Does the worship of the Lamb in Revelation 5 contradict the first commandment (Exodus 20:2-4)?
At the end of Revelation 5, the entire creation worships the Father and the Son together:
"Then I heard every creature … singing:
- 'To him who sits on the throne (the Father)
- and to the Lamb (the Son)
be praise and honor and glory and power! And the four living creatures
kept saying, ‘Amen.’ And the elders fell down and worshiped." (Rev
Were these beings breaking the first commandment by worshipping the Lamb (Rev 5:13)?
A Very Important Question
This is a very important question. The emphasis in Revelation 13 and 14 is on worship. This word appears several times. People worship the dragon (Rev 13:4) and the beast (Rev 13:4, 8, 12) as well as the image of the beast (Rev 13:15). In the context of that end-time persecution, the only direct command God’s people receive is to “worship Him who made the heaven and the earth and sea and springs of waters” (Rev 14:7). The point is that the end-time crisis will be about who we worship.
The First Commandment
The first commandment reads:
“You shall have no other gods before Me. You shall not make for
yourself an idol, or any likeness … You shall not worship them or
serve them; for I, the LORD your God, am a jealous God.” (Exo 20:3-5)
The word “LORD” is translated from the word YHVH, which is the personal name of God.
So, as a first observation, this commandment does not seem to be directly applicable. In Revelation 5:13-14, these beings do not have another god “before Me” and they did not make an idol. Jesus is “the image of the invisible God” (Col 1:15), meaning that He is “the exact representation of His (God’s) nature” (Heb 1:3), but He cannot be regarded as an "image" that the creatures made.
Nevertheless, they worshiped “the Lamb” (Jesus) together with “him who sits on the throne” (the Father) and the Bible does elsewhere teach that only God may be worshiped (Exo 34:14; Deut 8:19; Matt 4:10; Luke 4:8; Rev 14:7). So, perhaps we may rephrase the question as follows:
Did they, by worshiping the Father and Son together, identify the Son
as God or as equal with the Father?
Jesus and God
It is often claimed that Jesus is God and, therefore, that it is appropriate that He be worshiped. But that is not what Revelation teaches. The book begins with the following words:
“The Revelation of Jesus Christ, which God gave Him” (Rev 1:1).
This phrase, firstly, MAKES A DISTINCTION between Jesus and God, implying that Jesus is not God. If we read on, we will see that Revelation NEVER refers to Jesus as God but ALWAYS maintains a clear distinction between Jesus and God (e.g., Rev 1:2, 9; 5:9-10; 7:10, 17; 12:5; 12:10, 17; 14:4, 12; 20:4-5; 21:22; 22:1, 3). It reserves the title “God” for the Father ONLY.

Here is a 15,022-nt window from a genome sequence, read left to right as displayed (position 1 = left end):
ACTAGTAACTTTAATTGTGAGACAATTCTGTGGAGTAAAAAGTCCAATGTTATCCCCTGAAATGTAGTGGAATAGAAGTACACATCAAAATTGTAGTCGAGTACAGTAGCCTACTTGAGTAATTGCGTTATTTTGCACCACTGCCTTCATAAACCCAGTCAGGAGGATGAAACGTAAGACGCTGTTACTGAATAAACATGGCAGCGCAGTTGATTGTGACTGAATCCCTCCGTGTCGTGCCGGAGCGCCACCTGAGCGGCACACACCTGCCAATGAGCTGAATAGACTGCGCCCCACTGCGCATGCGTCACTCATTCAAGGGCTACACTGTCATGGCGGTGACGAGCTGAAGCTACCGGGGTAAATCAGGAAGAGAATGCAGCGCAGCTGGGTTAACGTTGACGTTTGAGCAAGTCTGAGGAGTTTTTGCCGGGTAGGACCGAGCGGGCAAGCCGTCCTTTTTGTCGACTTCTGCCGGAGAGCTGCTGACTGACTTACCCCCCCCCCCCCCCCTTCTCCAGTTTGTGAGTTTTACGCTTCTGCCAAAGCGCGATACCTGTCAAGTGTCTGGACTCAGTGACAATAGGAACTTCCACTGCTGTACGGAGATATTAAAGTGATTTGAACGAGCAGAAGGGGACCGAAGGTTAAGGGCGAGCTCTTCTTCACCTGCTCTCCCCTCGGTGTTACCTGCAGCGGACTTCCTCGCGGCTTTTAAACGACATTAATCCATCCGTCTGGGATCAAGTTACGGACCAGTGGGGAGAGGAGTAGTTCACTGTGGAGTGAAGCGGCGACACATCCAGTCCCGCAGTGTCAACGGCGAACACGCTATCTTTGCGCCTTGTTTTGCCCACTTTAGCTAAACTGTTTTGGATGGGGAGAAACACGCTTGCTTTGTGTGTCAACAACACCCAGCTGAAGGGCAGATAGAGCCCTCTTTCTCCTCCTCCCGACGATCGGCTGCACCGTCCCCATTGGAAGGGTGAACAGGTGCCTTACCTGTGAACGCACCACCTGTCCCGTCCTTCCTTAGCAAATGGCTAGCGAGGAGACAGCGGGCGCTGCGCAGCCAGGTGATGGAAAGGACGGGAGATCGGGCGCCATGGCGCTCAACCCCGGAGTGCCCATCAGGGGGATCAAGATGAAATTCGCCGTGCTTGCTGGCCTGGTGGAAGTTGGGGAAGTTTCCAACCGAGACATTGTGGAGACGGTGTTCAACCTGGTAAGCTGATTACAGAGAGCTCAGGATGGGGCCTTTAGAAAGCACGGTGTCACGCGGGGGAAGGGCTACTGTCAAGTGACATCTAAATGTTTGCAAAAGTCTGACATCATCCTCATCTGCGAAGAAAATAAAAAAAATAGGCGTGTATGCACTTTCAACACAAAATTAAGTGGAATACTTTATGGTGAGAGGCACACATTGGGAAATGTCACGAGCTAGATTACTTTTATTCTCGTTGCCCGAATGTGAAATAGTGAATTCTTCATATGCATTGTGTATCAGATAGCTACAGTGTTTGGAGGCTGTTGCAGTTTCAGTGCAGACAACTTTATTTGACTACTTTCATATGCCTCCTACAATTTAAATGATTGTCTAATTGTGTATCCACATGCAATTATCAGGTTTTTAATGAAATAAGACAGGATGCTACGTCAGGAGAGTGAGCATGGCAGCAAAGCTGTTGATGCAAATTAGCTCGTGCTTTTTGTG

Revelation’s opening phrase, quoted above, secondly implies that Jesus is SUBORDINATE to God because God gave Him this revelation. Revelation does refer to Christ as “the first and the last,” “the beginning and the end” and as “the Alpha and the Omega” (Rev 1:17; 22:12-13), implying that He has always existed. Revelation, nevertheless, presents Christ as subordinate to His Father, as also indicated by the following:
Revelation refers to the Father as Jesus’ God (Rev 1:6; 3:2, 12).
One of the frequent titles for the Father in Revelation is “Him who
sits on the throne.” The Father is even described as such in the verse
on which the question above is based, in which Jesus is “worshiped”
together with “Him who sits on the throne” (Rev 5:13-14; cf. Rev 3:21;
4:2; 5:7; 7:10; 12:5; 19:4). The Father, therefore, is the ultimate
In defense against the indications that the Son is subordinate to the Father, people make a distinction between different types of subordination. They say that Jesus is functionally subordinate to the Father but ontologically (in terms of His being) equal to God. In other words, they say that Jesus is also the Almighty; the One who exists without a cause; the Ultimate Reality. In contrast, Revelation describes the Son also as ontologically subordinate to the Father:
Firstly, Revelation (and the entire New Testament) NEVER refers to Jesus as the Almighty but makes an explicit distinction between Jesus and the Almighty:
“The Lord God the Almighty and the Lamb are its temple” (Rev 21:22;
cf. Rev 19:15).
Revelation identifies “God” as the “Almighty” (Rev 1:8; 4:8; 11:17; 15:3; 16:7, 14; 19:6) and “God” refers to the Father ONLY. For further discussion, see - Is Jesus the Almighty?
Secondly, Jesus is “alive forevermore” (Rev 1:18) and “will reign forever” (Rev 11:15), but Revelation identifies the Father as "Him who lives forever and ever" (Rev 4:9-10; 15:7). The difference is that the Father “alone possesses immortality” (1 Tim 6:16). As the only begotten Son of God, Jesus derived His eternal existence and nature from the Father. The Father is the Unbegotten Source of all things. He, alone, has inherent (essential) immortality.